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Responding to an International Request for Assistance.

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Presentation on theme: "Responding to an International Request for Assistance."— Presentation transcript:

1 Responding to an International Request for Assistance

2 Disaster Management Program for Manitoba Health MB Health formed the Disaster Management branch in 1998 with an all- hazards mandate.

3 ODM Mission Statement To ensure the health sector is able to meet the health needs of Manitobans during and after disasters through prevention and mitigation, preparedness, response and recovery activities.

4 The Red River: A Primer For participant information will not be covered in the presentation Geology The Red River flows across the flat lakebed of the ancient glacial Lake Agassiz, an enormous glacial lake created at the end of the Wisconsin glaciation from meltwaters of the Laurentide ice sheet. As this continental glacier decayed, its meltwaters formed the lake, and over thousands of years sediments precipitated to the bottom of the lakebed. These lacustrine soils are the parent soils of today's Red River Valley. The river itself is very young; it began only after Lake Agassiz drained, about 9,500 years ago.[5]Lake Agassizglacial lakeWisconsin glaciationLaurentide ice sheetlacustrineRed River Valley The word "valley" is a misnomer. While the Red River drains the region, it did not create a valley wider than a few hundred feet, and the much-wider floodplain is the lakebed of the glacial lake.[5] It is remarkably flat; from its origin near Breckenridge, Minnesota to the international border near Emerson, Manitoba, its gradient is only about 1:5000, or approximately 1 foot per mile. The river, slow and small in most seasons, does not have the energy to cut a gorge. Instead it meanders across the silty bottomlands in its progress north.[5][6] In consequence, high water has nowhere to go, except to spread across the old lakebed in "overland flooding". Heavy snows or rains, on saturated or frozen soil, has caused a number of catastophic floods, which often are made worse by the fact that snowmelt starts in the warmer south, and waters flowing northward are often dammed or slowed by ice.[5][7] These periodic floods have the effect of refilling, in part, the ancient lake.[6]Breckenridge, MinnesotaEmerson, Manitoba Major floods in historic times include those of 1826, 1897, 1950, 1997, and 2009, and many years in between.[8] There have been many other floods in prehistoric times, of equal or greater size. These "paleofloods" are known from their effects on local landforms, and have been the subject of scholarly studies.[9] –Source:http://en.wikipedia.org/wiki/Red_River_of_the_North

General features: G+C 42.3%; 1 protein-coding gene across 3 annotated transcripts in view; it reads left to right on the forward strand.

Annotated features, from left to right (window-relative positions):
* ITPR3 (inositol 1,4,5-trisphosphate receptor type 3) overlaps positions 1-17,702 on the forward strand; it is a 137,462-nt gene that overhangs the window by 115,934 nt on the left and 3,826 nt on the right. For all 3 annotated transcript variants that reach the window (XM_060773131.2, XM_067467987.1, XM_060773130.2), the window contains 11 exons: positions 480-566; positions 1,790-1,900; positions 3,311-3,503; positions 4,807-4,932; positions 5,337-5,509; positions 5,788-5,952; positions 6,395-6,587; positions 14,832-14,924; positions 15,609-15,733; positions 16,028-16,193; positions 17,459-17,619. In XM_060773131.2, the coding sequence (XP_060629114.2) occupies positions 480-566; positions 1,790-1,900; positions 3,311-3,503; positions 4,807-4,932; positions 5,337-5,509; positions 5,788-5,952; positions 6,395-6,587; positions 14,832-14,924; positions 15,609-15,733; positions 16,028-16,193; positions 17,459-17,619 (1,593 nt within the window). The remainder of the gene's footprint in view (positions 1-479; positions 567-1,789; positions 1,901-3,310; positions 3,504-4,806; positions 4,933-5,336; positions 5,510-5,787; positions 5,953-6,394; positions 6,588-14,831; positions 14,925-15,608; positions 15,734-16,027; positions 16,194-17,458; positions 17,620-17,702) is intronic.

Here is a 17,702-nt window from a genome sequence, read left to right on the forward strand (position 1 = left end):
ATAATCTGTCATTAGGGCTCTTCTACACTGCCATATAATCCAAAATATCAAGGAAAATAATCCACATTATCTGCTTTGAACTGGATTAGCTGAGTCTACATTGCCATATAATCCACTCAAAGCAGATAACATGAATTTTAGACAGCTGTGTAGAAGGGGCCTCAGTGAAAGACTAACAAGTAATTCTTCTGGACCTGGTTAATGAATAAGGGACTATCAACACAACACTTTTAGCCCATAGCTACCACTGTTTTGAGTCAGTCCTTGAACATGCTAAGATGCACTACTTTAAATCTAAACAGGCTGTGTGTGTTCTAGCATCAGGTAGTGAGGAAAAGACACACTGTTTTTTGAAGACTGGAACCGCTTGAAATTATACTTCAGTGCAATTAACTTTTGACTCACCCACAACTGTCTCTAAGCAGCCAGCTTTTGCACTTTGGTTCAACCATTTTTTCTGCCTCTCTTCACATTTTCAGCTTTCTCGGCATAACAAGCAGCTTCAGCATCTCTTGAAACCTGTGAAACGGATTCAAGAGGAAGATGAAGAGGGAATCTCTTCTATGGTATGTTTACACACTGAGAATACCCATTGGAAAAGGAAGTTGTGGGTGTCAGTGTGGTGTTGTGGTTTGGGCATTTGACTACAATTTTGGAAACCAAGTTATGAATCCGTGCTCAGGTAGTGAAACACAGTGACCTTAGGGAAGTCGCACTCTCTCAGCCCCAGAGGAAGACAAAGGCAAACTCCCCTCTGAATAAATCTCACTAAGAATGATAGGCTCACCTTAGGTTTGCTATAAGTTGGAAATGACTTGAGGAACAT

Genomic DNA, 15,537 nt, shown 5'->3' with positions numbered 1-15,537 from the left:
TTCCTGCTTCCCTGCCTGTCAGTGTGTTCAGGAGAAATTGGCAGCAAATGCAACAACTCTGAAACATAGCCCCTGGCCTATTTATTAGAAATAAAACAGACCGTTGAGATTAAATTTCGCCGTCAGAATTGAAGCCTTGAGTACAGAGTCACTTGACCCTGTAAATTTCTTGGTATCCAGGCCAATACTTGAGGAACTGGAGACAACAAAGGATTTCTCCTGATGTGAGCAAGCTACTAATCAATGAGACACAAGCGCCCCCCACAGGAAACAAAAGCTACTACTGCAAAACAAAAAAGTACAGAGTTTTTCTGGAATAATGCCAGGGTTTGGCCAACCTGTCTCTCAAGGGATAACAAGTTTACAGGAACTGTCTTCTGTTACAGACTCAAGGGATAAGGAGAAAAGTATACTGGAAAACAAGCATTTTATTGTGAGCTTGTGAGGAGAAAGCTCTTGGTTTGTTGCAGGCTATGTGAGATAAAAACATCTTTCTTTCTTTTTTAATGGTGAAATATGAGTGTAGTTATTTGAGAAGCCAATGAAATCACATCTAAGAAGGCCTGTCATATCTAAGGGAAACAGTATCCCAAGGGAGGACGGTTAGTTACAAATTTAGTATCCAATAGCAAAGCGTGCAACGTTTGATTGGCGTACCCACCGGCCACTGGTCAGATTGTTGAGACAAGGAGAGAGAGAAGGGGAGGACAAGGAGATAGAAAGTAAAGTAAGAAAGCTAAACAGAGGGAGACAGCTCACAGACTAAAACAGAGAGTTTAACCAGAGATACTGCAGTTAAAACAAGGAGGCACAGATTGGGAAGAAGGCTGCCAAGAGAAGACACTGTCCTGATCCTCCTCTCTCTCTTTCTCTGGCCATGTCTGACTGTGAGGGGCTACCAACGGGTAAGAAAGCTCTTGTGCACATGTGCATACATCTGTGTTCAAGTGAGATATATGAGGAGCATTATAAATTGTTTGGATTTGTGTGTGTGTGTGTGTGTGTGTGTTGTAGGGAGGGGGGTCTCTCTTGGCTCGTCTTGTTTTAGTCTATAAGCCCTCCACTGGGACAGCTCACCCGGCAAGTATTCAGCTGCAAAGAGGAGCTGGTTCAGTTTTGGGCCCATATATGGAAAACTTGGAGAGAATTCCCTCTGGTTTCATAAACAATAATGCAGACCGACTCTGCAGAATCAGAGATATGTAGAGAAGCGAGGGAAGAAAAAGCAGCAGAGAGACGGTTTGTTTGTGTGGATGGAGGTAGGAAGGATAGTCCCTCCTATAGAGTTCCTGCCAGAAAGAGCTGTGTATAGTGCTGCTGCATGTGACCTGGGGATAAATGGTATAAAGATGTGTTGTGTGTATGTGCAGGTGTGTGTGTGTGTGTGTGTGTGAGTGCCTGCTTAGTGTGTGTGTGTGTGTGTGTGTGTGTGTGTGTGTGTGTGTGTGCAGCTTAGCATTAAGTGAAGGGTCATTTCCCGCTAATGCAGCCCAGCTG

5 The Red River: A Primer For participant information will not be covered in the presentation History The watershed of the Red River was part of Rupert's Land, the Hudson's Bay Company concession in north central North America. The Red was a key trade route for the company, and contributed to the settlement of British North America. The stream was used by fur traders, including the Métis people, and by the settlers of the Red River Colony, the primary settlement of which eventually became Winnipeg, Manitoba. The river gave its name to the Red River Trails, nineteenth-century oxcart trails which supported this trade and these settlements, and which led to further development of the region on both sides of the international border.Rupert's LandHudson's Bay Companyfur tradersMétis peopleRed River ColonyWinnipegManitobaRed River Trails Geography The Red River forms at Wahpeton, North Dakota and Breckenridge, Minnesota, passes through Fargo, North Dakota/Moorhead, Minnesota and Grand Forks, North Dakota/East Grand Forks, Minnesota, and then continues on to the province of Manitoba in Canada. Manitoba's capital — Winnipeg — is at the Red's confluence with the Assiniboine River, at a point commonly referred to as The Forks. The Red then flows further north before draining into Lake Winnipeg which is part of the Hudson Bay watershed.Wahpeton, North DakotaBreckenridge, MinnesotaFargo, North DakotaMoorhead, MinnesotaGrand Forks, North DakotaEast Grand Forks, MinnesotaManitobaWinnipegAssiniboine RiverThe ForksLake WinnipegHudson Baywatershed Southern Manitoba has a comparatively long frost-free season, between 120 and 140 days in the Red River Valley.[4]